By Dr. Mercola
While 99 percent of Americans feel relaxation is important, most spend less than 5 percent of their day in pursuit of it, according to a survey commissioned by, fittingly, a major cruise line.1
After you’ve done all of the ‘must-dos” of your day, you may simply feel you don’t have time for relaxation or, like 62 percent of the parents surveyed, you might feel guilty doing it.
One-third of those polled even said they feel stressed out just by thinking about relaxation! Perhaps, more aptly, they feel stressed out because it’s just one more thing that you’re “supposed” to be doing to stay well.
But I assure you, once you get into the habit of daily relaxation, you won’t know how you did without it. And don’t feel guilty. Regular relaxation is every bit as important as proper diet, sleep, and exercise; it’s all a part of feeling your best, physically, emotionally and spiritually.
Anxiety May Accelerate Aging, While Relaxing Slows It
Part of what makes relaxation so good for you is by tamping down the effects of stress and anxiety. For instance, a recent study revealed that anxiety disorders increase your risk of several aging-related conditions, which might be due to accelerated aging at the cellular level.2
This cellular aging was reversible when the anxiety disorder went into remission, which suggests sound relaxation strategies may help you avoid this accelerated aging. In fact, you might be aware that your body has a stress response that kicks into gear when you’re facing a real (or perceived) threat.
The counterpart of the stress response is the relaxation response, which is a physical state of deep rest that changes physical and emotional responses to stress.
Researchers now know that by evoking your body’s built-in relaxation response – your innate, inborn capacity to counter the harmful effects of stress, according to an associate professor at Harvard Medical School, Dr. Herbert Benson3 -- you can actually change the expression of your genes for the better.
According to one study in PLOS One:4
“RR [relaxation response] elicitation is an effective therapeutic intervention that counteracts the adverse clinical effects of stress in disorders including hypertension, anxiety, insomnia and aging…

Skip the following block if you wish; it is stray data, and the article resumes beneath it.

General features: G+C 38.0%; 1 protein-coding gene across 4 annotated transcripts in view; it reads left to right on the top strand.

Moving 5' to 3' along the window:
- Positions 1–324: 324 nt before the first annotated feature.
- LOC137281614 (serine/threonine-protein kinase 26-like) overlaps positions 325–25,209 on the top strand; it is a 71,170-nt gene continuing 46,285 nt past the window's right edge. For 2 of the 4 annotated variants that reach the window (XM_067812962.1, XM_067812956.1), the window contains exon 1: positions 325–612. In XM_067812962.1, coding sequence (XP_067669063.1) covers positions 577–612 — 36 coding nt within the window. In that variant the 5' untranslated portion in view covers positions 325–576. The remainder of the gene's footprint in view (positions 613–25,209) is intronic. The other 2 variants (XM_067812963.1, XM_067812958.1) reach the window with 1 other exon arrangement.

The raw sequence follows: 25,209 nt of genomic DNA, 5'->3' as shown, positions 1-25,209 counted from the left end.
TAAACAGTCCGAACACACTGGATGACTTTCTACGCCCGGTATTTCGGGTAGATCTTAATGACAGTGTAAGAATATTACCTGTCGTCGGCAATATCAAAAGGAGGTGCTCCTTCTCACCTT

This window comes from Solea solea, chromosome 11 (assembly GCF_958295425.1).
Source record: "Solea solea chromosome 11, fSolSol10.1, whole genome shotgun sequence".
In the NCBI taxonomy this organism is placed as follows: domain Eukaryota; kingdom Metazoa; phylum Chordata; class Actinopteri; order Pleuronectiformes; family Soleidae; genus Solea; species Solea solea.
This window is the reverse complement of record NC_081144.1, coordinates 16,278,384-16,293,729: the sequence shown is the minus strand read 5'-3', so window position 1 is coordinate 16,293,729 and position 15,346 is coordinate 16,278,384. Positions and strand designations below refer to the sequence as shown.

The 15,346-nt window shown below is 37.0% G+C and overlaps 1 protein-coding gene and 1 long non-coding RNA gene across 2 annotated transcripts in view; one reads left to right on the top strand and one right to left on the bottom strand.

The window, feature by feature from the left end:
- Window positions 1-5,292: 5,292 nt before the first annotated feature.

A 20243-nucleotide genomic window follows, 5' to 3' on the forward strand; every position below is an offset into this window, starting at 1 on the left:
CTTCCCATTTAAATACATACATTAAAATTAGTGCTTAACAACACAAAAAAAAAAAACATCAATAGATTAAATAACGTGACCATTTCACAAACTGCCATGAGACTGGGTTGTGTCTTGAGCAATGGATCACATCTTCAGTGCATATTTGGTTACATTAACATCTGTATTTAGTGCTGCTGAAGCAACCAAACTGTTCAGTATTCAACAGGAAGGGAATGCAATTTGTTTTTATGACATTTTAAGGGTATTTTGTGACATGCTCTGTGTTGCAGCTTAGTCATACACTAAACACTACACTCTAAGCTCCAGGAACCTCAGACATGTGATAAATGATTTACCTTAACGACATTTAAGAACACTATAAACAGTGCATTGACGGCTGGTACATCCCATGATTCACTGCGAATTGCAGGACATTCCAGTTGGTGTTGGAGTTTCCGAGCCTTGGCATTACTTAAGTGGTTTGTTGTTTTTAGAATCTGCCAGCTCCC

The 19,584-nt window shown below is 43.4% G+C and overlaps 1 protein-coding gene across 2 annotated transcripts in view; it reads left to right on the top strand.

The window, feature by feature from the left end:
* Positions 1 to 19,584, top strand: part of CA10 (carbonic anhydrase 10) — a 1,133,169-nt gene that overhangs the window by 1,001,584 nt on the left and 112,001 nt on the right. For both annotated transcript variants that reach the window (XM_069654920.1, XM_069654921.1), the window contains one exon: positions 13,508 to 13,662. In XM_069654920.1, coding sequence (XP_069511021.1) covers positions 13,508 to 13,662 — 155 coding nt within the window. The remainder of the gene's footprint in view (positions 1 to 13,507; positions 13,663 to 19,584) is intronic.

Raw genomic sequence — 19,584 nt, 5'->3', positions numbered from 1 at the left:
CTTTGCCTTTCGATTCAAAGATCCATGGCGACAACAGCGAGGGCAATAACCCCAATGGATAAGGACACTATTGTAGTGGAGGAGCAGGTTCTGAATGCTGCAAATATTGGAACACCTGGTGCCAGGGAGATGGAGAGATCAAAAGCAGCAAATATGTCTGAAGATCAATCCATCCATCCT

RR practice enhanced expression of genes associated with energy metabolism, mitochondrial function, insulin secretion and telomere maintenance, and reduced expression of genes linked to inflammatory response and stress-related pathways.”
Previous research by Dr. Benson and colleagues also found that people who practice relaxation methods such as yoga and meditation long-term have more disease-fighting genes switched “on” and active, including genes that protect against pain, infertility, high blood pressure and rheumatoid arthritis.5
The Many Health Benefits of Deep Relaxation
If you want to experience the health benefits of relaxation, you need to do more than lounge on your couch watching TV. You’re looking for deep relaxation, the kind where your mind stops running and your body is free of tension.
Jake Toby, a hypnotherapist at London's BodyMind Medicine Center who helps people to evoke the relaxation response, told The Independent:6
“What you're looking for is a state of deep relaxation where tension is released from the body on a physical level and your mind completely switches off," he says.
"The effect won't be achieved by lounging round in an everyday way, nor can you force yourself to relax. You can only really achieve it by learning a specific technique such as self-hypnosis, guided imagery or meditation."
Once you get into the relaxation “zone,” however, your body can benefit greatly.7 For instance, a stress-management program has been shown to alter tumor-promoting processes at the molecular level in women with breast cancer.8
Genes responsible for cancer progression (such as pro-inflammatory cytokines) were down-regulated while those associated with a healthy immune response were up-regulated.9 In addition, relaxation may help:
- Boost Immunity: Meditation is known to have a significant effect on immune cells,10 and research shows relaxation exercises may boost natural killer cells in the elderly, leading to increased resistance to tumors and viruses.
- Fertility: Research suggests women are more likely to conceive when they’re relaxed as opposed to when they’re stressed.11
- Heart Health: Relaxation via meditation (done once or twice daily for three months) significantly lowered their blood pressure and psychological distress, and also bolstered coping ability in people at increased risk of hypertension.12
- Mental Health: People who meditate note reductions in psychological distress, depression, and anxiety.13
- Irritable Bowel Syndrome (IBS): When people with IBS practiced relaxation meditation twice daily, their symptoms (including bloating, belching, diarrhea, and constipation) improved significantly.14,15
Money Is a Top Source of Stress for Americans